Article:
The COBRA credit is new, he added. If an employee gets laid off they can still get health insurance through COBRA. They have to pay the employer for the health insurance.

“If you’re employee is doing that, they can get a credit against their taxes for whatever they’re paying for their COBRA coverage. If you decide to keep the employee on the insurance, even though they’ve been laid off, under COBRA you still pay the health insurance. If you choose to do that you can get a credit as well,” he said.

This measure was included in the the latest stimulus. “It’s a tax credit if you pay the COBRA insurance for your employees. You can get a tax credit calculated on your 941 returns and it’s another credit due to you,” he said.

Another tax credit Marks characterizes as a “big thing” is the Work Opportunity Credit (WOTC), which was just extended through 2025.

“If you hire anybody this year that’s either a veteran, comes off of welfare or has been more than six months unemployed, if you hire that person, you can get a credit against your taxes from $1,200 to $9,600 per employee — a credit against the income taxes that your company owes,” he said. “Let’s say you hire five people during the year and all five have been unemployed for more than six months, you would be able to get a Work Opportunity Tax Credit for each of those employees.”

Another benefit is if a company lost money in 2018-2020, it has the chance for one time only to carry that loss back five years.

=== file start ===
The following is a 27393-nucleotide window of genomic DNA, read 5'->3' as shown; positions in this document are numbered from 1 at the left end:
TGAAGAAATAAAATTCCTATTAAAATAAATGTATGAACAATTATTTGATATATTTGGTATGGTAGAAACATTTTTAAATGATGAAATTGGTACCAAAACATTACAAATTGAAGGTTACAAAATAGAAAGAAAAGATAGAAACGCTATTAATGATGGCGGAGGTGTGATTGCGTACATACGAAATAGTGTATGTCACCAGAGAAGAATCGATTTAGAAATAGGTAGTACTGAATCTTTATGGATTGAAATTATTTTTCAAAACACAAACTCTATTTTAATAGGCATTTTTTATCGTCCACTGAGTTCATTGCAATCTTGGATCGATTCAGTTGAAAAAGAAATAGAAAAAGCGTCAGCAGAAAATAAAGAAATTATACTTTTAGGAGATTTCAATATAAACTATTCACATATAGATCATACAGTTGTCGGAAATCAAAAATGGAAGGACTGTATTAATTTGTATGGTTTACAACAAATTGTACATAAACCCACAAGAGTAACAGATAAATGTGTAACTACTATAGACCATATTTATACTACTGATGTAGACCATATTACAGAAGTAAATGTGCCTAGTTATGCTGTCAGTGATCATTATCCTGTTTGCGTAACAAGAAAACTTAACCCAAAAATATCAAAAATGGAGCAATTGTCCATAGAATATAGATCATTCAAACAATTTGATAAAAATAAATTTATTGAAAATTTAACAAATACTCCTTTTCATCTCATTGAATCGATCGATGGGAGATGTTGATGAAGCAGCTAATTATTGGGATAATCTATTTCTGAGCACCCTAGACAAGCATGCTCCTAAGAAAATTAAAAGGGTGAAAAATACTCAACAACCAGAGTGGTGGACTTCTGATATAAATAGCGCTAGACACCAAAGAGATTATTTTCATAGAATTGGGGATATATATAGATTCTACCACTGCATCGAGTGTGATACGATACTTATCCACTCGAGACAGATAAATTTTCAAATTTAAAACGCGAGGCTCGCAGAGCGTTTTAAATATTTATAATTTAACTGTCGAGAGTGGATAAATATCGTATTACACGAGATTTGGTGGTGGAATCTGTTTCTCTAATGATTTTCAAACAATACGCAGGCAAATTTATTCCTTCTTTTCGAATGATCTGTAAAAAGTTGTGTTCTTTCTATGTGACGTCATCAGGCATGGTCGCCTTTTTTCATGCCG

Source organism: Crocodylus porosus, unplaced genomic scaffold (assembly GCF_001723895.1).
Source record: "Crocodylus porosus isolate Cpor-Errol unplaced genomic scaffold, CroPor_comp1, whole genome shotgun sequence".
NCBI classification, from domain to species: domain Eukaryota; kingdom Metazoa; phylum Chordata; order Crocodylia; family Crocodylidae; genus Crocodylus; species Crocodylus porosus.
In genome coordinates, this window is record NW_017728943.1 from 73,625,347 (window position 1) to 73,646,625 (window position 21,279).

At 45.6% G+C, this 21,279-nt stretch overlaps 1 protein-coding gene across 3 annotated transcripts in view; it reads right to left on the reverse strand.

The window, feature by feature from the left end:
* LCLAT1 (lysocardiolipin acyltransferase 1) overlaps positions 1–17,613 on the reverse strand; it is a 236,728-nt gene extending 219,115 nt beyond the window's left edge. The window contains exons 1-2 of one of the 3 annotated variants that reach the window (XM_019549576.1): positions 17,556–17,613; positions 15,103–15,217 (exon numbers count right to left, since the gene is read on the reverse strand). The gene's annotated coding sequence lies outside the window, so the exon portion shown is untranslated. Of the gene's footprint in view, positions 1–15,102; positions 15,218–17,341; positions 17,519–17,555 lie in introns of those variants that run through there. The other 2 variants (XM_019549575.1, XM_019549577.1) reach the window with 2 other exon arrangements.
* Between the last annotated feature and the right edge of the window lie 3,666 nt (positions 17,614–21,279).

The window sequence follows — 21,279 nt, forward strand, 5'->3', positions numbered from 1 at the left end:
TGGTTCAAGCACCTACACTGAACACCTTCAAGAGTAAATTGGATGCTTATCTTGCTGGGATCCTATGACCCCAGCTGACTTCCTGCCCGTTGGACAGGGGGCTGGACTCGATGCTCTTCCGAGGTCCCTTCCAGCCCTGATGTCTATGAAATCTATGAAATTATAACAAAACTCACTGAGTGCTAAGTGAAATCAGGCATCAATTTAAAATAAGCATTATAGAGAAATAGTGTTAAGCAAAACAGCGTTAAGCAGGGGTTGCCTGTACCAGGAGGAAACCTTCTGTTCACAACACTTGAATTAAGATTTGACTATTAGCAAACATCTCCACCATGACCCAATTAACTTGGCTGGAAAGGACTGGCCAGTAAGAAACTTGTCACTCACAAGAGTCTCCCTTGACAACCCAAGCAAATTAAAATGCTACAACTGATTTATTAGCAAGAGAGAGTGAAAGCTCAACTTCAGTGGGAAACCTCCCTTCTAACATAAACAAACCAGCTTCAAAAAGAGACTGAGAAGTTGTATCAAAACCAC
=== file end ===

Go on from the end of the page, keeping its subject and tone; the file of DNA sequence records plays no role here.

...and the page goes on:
“If you carry the loss back five years and if you made money during those five years and you paid taxes in, you’ll be due taxes back because you’re carrying back the losses and that’s cash the government will give back to you,” Marks said. “If you lost money [in those three years] amend your returns, carry the loss back, claim back the taxes you had paid in during those years and the government will give you a refund check.”

Marks added there are “lots of opportunities under COVID to save you money on your taxes.”

President Joe BidenThe White House

More relief package details

The recently signed relief package includes payments of up to $1,400 to most Americans, with direct deposits beginning within days, according to Jen Psaki, White House press secretary.

The $1,400 direct payments will go to individuals making up to $75,000 annually, with $350 billion in aid to state and local governments and $14 billion for vaccine distribution. The bill also provides $130 billion to elementary, middle and high schools to assist with reopening, CBS News reported.

Further breaking down the relief package, it extends the $300 per week increase in unemployment insurance until Sept. 6, 2021, and expands child tax credits for a year. Approximately $25 billion will go to rental and utility assistance and $350 billion into state, local and tribal relief, according to CNBC.

CBS News polling indicates the legislation is popular with the public, as roughly 75 percent of Americans approve of its passage. Two-thirds of Americans also say Biden is doing a good job handling the pandemic.